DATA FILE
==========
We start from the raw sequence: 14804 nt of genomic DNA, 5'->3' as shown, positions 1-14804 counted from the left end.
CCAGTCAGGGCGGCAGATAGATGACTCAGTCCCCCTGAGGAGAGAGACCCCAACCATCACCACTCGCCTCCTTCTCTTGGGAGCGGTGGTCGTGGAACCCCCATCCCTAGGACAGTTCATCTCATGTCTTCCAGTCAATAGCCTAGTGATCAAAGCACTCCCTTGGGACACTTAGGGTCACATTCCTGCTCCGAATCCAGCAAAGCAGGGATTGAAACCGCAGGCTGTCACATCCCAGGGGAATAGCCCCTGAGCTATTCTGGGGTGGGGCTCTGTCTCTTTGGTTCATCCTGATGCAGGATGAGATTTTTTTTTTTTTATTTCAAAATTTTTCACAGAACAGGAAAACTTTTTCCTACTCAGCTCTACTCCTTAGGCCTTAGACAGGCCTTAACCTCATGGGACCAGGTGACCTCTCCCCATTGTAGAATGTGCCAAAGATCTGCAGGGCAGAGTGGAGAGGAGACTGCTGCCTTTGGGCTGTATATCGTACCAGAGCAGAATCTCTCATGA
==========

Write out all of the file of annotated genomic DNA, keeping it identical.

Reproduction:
We start from the raw sequence: 14804 nt of genomic DNA, 5'->3' as shown, positions 1-14804 counted from the left end.
CCAGTCAGGGCGGCAGATAGATGACTCAGTCCCCCTGAGGAGAGAGACCCCAACCATCACCACTCGCCTCCTTCTCTTGGGAGCGGTGGTCGTGGAACCCCCATCCCTAGGACAGTTCATCTCATGTCTTCCAGTCAATAGCCTAGTGATCAAAGCACTCCCTTGGGACACTTAGGGTCACATTCCTGCTCCGAATCCAGCAAAGCAGGGATTGAAACCGCAGGCTGTCACATCCCAGGGGAATAGCCCCTGAGCTATTCTGGGGTGGGGCTCTGTCTCTTTGGTTCATCCTGATGCAGGATGAGATTTTTTTTTTTTTATTTCAAAATTTTTCACAGAACAGGAAAACTTTTTCCTACTCAGCTCTACTCCTTAGGCCTTAGACAGGCCTTAACCTCATGGGACCAGGTGACCTCTCCCCATTGTAGAATGTGCCAAAGATCTGCAGGGCAGAGTGGAGAGGAGACTGCTGCCTTTGGGCTGTATATCGTACCAGAGCAGAATCTCTCATGA